To be effective, a written release " 'must be clear, unambiguous, and explicit in expressing the intent of the subscribing parties.' [Citation.]" (Benedek v. PLC Santa Monica (2002) 104 Cal.App. 4th 1351, 1356.) "The determination of whether a release contains ambiguities is a matter of contractual construction. [Citation.] 'An ambiguity exists when a party can identify an alternative, semantically reasonable, candidate of meaning of a writing. [Citations.] An ambiguity can be patent, arising from the face of the writing, or latent, based on extrinsic evidence.' [Citation.] The circumstances under which a release is executed can give rise to an ambiguity that is not apparent on the face of the release. [Citation.]" (Id. at p. 1357.)
The parol evidence rule, codified in Civil Code section 1625*fn8 and Code of Civil Procedure section 1856,*fn9 " 'generally prohibits the introduction of any extrinsic evidence, whether oral or written, to vary, alter or add to the terms of an integrated written instrument.' [Citation.] The rule does not, however, prohibit the introduction of extrinsic evidence 'to explain the meaning of a written contract . . . [if] the meaning urged is one to which the written contract terms are reasonably susceptible.' [Citation.]" (Casa Herrera, Inc. v. Beydoun (2004) 32 Cal.4th 336, 343.) We review the trial court's determination that the proffered evidence is relevant to prove a meaning to which the language is reasonably susceptible de novo. (Winet v. Price (1992) 4 Cal.App.4th 1159, 1165.) Where, as here, the extrinsic evidence is not in conflict, we independently construe the writing. (Id. at p. 1166.)
We begin our analysis with a review of the language of the mutual release itself, which is extremely broad in scope. In that document, the parties declare their intent to release each other from all claims, contracts, liabilities, and obligations, whether known or unknown, suspected or unsuspected, fixed or contingent, matured or unmatured from the beginning of time through the execution of the release, including but not limited to those "arising out of or relating to events or circumstances alleged or which could have been alleged or referred to in the San Diego Action and the Bankruptcy Case as well as any alleged act or omission which involves [Hat and Stevens.]"
There is no question the joint venture agreement is a contract and that it was in existence at the time the release was executed. There likewise is no question that Stevens's obligations under the joint venture agreement, which form the basis of Hat's claims, existed at the time the mutual release was executed. That those obligations had not yet matured or were contingent upon the resolution of Hat's bankruptcy, does not take them outside the ambit of the mutual release, which expressly states that it applies to all claims "whether known or unknown, suspected or unsuspected, fixed or contingent, matured or unmatured . . . ."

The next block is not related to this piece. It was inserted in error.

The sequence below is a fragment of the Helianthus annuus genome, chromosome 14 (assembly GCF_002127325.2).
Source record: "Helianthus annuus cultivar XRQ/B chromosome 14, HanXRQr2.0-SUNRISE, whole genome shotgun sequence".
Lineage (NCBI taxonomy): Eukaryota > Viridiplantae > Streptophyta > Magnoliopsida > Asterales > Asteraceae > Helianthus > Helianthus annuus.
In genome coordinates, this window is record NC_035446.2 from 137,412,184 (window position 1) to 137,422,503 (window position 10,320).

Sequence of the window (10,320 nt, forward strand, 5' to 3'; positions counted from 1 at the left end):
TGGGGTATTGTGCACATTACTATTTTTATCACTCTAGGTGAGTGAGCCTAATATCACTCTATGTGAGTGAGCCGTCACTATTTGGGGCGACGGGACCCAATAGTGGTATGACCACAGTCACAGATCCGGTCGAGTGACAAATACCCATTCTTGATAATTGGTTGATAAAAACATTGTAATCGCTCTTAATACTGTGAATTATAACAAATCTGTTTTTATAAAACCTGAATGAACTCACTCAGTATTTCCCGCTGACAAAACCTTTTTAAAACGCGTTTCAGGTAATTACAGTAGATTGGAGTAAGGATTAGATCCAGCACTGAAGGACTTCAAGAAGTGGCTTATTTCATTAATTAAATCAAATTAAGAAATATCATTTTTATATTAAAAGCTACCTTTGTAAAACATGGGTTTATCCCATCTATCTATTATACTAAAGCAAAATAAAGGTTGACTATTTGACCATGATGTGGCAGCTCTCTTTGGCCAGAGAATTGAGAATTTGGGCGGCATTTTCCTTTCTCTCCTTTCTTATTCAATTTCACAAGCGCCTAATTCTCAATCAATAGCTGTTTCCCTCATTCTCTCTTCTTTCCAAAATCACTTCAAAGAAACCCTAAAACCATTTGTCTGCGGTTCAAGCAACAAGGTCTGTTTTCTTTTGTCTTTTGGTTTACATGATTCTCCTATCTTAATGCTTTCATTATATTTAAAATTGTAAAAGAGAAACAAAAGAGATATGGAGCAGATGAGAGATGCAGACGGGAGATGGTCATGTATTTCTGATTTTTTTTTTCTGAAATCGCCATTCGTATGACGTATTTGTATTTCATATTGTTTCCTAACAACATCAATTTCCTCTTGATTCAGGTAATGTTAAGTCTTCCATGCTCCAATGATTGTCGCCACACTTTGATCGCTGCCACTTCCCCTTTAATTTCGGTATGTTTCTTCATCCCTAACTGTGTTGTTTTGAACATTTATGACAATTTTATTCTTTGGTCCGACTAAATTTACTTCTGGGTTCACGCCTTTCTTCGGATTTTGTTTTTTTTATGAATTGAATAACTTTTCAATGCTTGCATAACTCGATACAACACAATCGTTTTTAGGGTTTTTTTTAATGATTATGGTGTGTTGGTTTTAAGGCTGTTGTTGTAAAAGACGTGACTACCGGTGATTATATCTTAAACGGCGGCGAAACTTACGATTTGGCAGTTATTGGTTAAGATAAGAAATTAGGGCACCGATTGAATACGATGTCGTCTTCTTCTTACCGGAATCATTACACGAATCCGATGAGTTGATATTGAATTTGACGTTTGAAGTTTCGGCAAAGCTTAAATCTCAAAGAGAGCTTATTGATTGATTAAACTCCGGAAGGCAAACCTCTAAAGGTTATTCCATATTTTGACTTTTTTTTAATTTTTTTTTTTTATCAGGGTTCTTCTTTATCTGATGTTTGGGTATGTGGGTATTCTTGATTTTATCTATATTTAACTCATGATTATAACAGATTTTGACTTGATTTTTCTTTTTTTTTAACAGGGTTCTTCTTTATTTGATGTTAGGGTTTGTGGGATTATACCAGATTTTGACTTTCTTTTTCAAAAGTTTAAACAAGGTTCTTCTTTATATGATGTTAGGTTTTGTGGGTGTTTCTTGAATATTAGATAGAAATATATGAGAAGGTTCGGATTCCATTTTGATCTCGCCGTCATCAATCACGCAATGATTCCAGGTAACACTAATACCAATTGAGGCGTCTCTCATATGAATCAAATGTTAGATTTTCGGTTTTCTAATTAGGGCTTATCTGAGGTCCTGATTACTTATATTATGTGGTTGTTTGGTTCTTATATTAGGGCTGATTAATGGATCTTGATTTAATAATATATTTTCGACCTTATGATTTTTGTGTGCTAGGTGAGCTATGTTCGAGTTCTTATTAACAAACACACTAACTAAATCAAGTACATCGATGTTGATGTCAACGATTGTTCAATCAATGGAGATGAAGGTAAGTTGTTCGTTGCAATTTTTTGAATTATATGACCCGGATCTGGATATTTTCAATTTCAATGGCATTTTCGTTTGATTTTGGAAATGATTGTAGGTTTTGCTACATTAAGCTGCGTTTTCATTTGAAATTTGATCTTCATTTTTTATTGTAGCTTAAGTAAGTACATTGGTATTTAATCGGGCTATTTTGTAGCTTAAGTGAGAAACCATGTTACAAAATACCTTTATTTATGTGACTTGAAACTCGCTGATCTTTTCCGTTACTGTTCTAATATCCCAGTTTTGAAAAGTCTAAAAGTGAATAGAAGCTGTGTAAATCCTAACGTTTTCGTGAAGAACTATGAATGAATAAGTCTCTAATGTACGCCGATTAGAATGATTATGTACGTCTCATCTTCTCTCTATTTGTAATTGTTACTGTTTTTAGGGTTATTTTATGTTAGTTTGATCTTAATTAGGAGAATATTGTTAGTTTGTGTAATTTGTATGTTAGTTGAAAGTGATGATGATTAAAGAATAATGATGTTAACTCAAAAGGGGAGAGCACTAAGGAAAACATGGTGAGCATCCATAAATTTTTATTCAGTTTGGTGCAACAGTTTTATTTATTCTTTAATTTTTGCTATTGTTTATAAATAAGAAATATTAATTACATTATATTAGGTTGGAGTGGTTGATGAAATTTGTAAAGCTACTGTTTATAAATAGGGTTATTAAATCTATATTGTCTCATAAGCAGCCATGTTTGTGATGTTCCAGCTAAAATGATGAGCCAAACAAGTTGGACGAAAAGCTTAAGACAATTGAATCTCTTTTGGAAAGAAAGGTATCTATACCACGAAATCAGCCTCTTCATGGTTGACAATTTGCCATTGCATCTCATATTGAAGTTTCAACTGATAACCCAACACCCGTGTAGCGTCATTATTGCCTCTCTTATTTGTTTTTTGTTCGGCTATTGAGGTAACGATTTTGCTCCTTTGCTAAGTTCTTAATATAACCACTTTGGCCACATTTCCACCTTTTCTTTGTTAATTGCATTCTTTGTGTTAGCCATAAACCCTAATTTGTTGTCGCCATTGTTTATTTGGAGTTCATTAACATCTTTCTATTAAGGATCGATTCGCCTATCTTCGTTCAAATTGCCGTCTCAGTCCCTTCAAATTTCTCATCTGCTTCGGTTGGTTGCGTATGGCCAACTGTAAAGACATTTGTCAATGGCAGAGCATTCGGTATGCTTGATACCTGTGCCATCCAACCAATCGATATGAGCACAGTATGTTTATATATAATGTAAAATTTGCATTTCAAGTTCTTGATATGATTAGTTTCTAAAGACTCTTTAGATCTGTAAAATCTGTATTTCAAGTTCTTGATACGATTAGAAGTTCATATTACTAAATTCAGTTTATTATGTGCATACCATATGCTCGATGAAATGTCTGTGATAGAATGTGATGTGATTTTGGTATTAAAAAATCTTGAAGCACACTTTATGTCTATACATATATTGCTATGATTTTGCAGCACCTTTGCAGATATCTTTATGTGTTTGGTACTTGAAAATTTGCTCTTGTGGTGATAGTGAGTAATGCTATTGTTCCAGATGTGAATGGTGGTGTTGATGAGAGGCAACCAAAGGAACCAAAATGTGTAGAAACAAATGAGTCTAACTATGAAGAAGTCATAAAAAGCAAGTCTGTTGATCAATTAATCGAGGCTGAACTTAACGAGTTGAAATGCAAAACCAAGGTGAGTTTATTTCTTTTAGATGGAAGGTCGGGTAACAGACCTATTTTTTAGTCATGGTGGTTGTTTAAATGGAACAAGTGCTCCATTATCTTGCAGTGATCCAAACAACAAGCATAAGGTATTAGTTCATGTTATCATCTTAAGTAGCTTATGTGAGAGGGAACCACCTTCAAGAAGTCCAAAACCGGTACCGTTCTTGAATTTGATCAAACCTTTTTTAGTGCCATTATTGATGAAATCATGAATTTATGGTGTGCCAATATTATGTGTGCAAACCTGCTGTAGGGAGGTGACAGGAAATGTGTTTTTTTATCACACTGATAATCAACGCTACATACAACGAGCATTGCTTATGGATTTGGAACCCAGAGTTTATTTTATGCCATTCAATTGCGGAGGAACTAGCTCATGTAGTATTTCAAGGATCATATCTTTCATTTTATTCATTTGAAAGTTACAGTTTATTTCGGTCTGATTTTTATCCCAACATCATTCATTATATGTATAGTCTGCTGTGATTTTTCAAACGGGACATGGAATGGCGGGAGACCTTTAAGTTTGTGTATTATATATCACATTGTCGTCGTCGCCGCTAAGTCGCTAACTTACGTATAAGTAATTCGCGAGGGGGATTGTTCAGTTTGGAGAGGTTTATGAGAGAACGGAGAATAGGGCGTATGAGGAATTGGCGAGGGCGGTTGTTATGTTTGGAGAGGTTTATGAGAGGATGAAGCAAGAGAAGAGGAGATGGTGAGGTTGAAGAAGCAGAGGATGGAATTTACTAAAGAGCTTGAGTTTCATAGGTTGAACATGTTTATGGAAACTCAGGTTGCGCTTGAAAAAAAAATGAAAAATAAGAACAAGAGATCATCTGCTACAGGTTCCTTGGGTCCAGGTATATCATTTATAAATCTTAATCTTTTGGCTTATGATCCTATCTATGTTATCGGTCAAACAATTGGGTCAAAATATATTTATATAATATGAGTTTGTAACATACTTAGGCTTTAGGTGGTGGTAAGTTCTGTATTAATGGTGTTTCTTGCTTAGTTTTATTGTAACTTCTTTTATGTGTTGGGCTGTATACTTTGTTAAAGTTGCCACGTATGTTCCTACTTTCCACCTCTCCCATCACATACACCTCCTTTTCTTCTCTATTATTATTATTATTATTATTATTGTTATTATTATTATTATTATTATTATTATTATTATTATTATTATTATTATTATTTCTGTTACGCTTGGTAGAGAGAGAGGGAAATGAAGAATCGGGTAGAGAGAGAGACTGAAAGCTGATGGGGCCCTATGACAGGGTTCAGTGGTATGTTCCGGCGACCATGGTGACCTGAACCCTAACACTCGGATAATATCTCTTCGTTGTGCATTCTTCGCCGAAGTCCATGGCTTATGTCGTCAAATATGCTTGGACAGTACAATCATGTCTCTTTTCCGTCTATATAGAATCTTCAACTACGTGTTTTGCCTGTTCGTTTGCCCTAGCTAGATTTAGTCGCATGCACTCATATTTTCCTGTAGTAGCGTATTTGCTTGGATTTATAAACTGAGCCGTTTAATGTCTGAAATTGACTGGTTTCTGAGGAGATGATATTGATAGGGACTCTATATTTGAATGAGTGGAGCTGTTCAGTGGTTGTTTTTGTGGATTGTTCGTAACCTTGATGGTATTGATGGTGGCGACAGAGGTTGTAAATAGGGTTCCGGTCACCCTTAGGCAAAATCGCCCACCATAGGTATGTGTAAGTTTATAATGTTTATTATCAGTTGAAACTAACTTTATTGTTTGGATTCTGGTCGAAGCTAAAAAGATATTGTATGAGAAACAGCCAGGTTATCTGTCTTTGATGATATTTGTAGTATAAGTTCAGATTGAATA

Despite this broad language, Hat argues the parties did not intend to release claims arising from or related to the joint venture agreement. In support of his assertion, he relies upon extrinsic evidence, namely a letter written by Stevens two months after she executed the mutual release, which states: "The purpose of this document is to put into writing an agreement that was reached between Michael Hat and Sharon [Stevens] at a previous time. [¶] I (Sharon [Stevens]) will deed half my 40% interest in the Pond Ranch when Michael Hat is released from his bankruptcy proceedings." According to Hat, Stevens's letter constitutes an admission that "the obligations of the parties under the Joint Venture had not been extinguished by the release." Such an interpretation, however, is inconsistent with the express terms of the agreement, and thus, the evidence is inadmissible. As previously stated, "parol evidence is admissible only to prove a meaning to which the language is 'reasonably susceptible' [citation], not to flatly contradict the express terms of the agreement." (Winet v. Price, supra, 4 Cal.App.4th at p. 1167.) Hat's evidence violates this tenet because it seeks to prove that a release of all unknown, unmatured, or contingent claims and obligations was not intended to include a release of an unknown, unmatured, and contingent claim.